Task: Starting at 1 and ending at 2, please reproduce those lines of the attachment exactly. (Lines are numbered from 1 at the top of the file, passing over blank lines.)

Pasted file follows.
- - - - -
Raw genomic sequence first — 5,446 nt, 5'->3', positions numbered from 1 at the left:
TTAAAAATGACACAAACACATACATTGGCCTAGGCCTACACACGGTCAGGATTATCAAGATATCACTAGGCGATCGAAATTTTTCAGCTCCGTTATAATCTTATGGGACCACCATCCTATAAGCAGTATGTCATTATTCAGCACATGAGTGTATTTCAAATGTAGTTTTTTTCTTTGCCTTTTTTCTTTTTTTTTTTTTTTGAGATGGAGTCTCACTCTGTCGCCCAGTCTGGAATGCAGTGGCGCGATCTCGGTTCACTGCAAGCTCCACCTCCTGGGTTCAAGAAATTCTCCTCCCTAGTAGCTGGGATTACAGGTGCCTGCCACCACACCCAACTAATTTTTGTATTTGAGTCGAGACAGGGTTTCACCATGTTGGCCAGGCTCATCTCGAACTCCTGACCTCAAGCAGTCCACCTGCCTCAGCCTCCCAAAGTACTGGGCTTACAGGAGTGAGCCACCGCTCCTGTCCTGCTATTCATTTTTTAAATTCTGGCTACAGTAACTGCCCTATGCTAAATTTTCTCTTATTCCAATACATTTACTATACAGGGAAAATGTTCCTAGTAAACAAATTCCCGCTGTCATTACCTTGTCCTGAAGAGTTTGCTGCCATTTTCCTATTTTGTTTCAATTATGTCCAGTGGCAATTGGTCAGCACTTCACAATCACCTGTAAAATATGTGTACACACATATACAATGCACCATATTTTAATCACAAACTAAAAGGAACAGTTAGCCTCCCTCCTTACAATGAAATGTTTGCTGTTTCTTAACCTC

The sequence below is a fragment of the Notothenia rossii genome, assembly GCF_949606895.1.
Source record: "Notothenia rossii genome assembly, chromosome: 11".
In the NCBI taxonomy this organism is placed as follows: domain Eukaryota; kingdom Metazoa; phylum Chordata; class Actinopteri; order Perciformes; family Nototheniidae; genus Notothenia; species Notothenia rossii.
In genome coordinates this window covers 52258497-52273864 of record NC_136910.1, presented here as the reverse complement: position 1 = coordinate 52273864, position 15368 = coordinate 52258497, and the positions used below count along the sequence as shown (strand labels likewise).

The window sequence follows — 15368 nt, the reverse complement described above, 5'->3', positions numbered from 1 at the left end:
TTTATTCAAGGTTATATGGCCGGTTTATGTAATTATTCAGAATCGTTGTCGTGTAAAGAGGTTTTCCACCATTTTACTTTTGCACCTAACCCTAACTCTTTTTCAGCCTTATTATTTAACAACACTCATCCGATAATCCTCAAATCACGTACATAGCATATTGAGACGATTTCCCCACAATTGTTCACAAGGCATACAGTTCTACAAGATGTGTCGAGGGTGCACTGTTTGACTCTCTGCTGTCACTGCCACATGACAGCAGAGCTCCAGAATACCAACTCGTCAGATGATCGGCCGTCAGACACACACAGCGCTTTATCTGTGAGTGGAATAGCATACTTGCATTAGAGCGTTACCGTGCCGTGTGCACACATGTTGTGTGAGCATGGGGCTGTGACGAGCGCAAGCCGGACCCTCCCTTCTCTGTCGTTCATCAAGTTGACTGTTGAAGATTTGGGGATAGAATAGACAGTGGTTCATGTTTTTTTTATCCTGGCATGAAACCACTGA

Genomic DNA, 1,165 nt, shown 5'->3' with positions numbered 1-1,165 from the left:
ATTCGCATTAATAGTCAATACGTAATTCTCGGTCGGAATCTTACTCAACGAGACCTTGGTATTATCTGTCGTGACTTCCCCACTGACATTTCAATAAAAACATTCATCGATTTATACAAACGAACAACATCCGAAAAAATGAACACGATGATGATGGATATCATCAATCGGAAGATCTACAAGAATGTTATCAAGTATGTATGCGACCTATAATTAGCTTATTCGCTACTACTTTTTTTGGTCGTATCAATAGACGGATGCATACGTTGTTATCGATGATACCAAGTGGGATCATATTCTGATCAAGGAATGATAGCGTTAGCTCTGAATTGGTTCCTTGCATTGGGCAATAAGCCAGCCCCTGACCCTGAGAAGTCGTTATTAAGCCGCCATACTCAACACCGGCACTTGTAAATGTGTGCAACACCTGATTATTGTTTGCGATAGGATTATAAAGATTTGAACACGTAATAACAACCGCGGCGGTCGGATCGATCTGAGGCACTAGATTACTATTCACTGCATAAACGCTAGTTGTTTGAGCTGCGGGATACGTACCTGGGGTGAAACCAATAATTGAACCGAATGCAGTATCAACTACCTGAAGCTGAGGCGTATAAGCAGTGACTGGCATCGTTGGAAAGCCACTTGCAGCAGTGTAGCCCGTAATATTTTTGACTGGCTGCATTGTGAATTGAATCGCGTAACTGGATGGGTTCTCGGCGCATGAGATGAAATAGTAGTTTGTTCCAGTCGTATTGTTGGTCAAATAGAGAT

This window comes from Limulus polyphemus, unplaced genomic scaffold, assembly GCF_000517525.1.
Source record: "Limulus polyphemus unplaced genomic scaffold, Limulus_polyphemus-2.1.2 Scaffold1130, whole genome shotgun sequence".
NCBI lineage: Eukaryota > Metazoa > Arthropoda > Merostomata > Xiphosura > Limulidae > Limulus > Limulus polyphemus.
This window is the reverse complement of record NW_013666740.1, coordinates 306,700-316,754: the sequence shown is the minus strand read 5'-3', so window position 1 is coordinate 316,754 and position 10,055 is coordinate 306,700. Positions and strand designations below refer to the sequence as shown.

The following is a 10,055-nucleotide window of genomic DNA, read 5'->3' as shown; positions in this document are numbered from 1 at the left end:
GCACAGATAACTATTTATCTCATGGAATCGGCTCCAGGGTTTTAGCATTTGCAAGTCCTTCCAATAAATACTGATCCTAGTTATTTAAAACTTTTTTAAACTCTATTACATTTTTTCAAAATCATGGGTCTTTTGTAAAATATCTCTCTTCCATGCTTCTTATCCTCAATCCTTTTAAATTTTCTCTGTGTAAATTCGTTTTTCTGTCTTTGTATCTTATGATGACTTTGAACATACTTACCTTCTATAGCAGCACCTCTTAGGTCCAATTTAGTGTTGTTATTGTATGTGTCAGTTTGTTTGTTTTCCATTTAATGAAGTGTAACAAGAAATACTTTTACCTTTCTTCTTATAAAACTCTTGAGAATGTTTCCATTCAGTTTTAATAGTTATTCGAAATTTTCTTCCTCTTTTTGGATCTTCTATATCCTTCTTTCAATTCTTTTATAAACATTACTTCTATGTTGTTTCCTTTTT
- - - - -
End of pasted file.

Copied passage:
Raw genomic sequence first — 5,446 nt, 5'->3', positions numbered from 1 at the left:
TTAAAAATGACACAAACACATACATTGGCCTAGGCCTACACACGGTCAGGATTATCAAGATATCACTAGGCGATCGAAATTTTTCAGCTCCGTTATAATCTTATGGGACCACCATCCTATAAGCAGTATGTCATTATTCAGCACATGAGTGTATTTCAAATGTAGTTTTTTTCTTTGCCTTTTTTCTTTTTTTTTTTTTTTGAGATGGAGTCTCACTCTGTCGCCCAGTCTGGAATGCAGTGGCGCGATCTCGGTTCACTGCAAGCTCCACCTCCTGGGTTCAAGAAATTCTCCTCCCTAGTAGCTGGGATTACAGGTGCCTGCCACCACACCCAACTAATTTTTGTATTTGAGTCGAGACAGGGTTTCACCATGTTGGCCAGGCTCATCTCGAACTCCTGACCTCAAGCAGTCCACCTGCCTCAGCCTCCCAAAGTACTGGGCTTACAGGAGTGAGCCACCGCTCCTGTCCTGCTATTCATTTTTTAAATTCTGGCTACAGTAACTGCCCTATGCTAAATTTTCTCTTATTCCAATACATTTACTATACAGGGAAAATGTTCCTAGTAAACAAATTCCCGCTGTCATTACCTTGTCCTGAAGAGTTTGCTGCCATTTTCCTATTTTGTTTCAATTATGTCCAGTGGCAATTGGTCAGCACTTCACAATCACCTGTAAAATATGTGTACACACATATACAATGCACCATATTTTAATCACAAACTAAAAGGAACAGTTAGCCTCCCTCCTTACAATGAAATGTTTGCTGTTTCTTAACCTC